In Through The Out Door: Going From NCAA to Elite Gymnastics

Venezuela's Jessica López Arocha, NCAA standout at University of Denver 2006-2009, three-time Olympian and still competing internationally today, shown here on bars at ESPN2's Pro Gymnastics Challenge in 2013 (my photo, repeated at the end of this article so you can see it uncropped by the WP theme)
gymnast Alicia Sacramone on floor exercise
Alicia Sacramone on FX at 2008 Olympic Trials in Philadelphia (my photo)

As most of you reading this know, the path of a serious female gymnast usually follows one of a handful of familiar patterns.

Of course I’ll first mention that anywhere along these various paths, injury may also bring the end to a career, which is an ever-present risk at every level of the sport (and I know there can be other paths for a gymnast’s career, I generalizing here).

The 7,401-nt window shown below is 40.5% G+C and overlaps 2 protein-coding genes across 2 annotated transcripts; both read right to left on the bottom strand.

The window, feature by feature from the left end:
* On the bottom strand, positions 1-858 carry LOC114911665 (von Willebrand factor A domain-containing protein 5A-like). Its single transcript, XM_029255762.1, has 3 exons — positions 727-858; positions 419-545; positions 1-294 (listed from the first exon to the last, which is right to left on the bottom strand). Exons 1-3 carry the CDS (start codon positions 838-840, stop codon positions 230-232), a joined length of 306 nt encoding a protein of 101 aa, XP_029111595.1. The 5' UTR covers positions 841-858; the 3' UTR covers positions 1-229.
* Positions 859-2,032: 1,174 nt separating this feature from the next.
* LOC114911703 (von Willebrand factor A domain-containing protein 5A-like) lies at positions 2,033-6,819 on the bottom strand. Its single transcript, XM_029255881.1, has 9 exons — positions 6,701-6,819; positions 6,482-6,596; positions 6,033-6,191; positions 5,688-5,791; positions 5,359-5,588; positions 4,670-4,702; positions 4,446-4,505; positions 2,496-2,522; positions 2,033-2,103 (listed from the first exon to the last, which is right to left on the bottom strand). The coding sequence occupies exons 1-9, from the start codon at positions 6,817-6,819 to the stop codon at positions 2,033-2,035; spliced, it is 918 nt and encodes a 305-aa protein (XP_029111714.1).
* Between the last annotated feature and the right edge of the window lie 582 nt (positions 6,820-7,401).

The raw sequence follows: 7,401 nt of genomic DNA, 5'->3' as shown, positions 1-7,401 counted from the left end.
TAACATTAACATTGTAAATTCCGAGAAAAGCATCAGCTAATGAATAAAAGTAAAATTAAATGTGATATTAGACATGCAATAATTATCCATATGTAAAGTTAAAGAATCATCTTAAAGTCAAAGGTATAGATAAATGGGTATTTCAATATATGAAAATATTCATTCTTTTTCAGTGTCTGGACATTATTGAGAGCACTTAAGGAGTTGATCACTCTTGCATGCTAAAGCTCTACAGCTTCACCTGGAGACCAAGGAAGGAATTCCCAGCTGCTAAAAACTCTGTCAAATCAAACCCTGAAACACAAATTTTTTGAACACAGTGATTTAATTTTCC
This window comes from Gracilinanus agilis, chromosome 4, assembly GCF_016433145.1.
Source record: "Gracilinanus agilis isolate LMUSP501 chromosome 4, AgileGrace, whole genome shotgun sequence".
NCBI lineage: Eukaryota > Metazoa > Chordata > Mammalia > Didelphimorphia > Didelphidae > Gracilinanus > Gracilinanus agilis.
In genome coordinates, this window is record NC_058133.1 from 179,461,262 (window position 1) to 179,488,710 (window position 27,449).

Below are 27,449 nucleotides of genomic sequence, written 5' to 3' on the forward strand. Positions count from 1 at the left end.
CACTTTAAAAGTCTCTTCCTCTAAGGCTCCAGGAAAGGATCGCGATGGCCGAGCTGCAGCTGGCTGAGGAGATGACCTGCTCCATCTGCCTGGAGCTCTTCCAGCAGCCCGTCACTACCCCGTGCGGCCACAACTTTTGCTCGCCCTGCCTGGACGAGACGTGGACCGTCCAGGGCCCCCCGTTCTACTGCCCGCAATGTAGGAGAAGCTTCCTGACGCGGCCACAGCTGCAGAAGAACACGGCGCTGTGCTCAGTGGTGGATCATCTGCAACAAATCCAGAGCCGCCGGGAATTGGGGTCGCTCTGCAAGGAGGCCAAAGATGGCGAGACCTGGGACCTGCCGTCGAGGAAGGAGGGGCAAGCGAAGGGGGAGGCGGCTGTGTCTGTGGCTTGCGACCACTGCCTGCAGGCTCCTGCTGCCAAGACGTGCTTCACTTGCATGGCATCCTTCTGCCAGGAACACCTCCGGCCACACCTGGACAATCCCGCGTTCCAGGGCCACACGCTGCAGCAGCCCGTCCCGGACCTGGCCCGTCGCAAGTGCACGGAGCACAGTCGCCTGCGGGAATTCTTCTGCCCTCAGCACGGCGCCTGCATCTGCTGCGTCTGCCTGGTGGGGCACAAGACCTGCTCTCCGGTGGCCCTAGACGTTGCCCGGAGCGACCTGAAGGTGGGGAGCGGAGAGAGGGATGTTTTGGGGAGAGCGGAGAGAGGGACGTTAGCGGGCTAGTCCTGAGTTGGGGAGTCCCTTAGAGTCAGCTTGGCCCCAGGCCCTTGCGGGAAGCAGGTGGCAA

In some cases, the gymnast may decide at some point she doesn’t like gymnastics well enough to put in the sacrifices and countless hours of training, and opts to quit the sport as a competitor somewhere around level 7 or 8 and move on to something else. Some reach level 9 or 10, and decide they don’t want to pursue hopes of reaching international elite level, perhaps lacking the extraordinary dedication, talent or money required. Many of those who reach level 9 or 10 opt for NCAA gymnastics, and often get a college scholarship to continue gymnastics another four years at the collegiate level (which most find less demanding and more enjoyable than club gymnastics). Some r

Mohini Bhardwaj de Freitas dismounts UB at 2001 US Gymnastics Championships, shortly after finishing her NCAA career at UCLA. (my photo)

each the elite level, but fail to make a national team or to have significant success there. Some of them just retire from the sport, some at that point go on to NCAA, and others go into coaching at a club or college.

Then there are the truly elite, those who seriously compete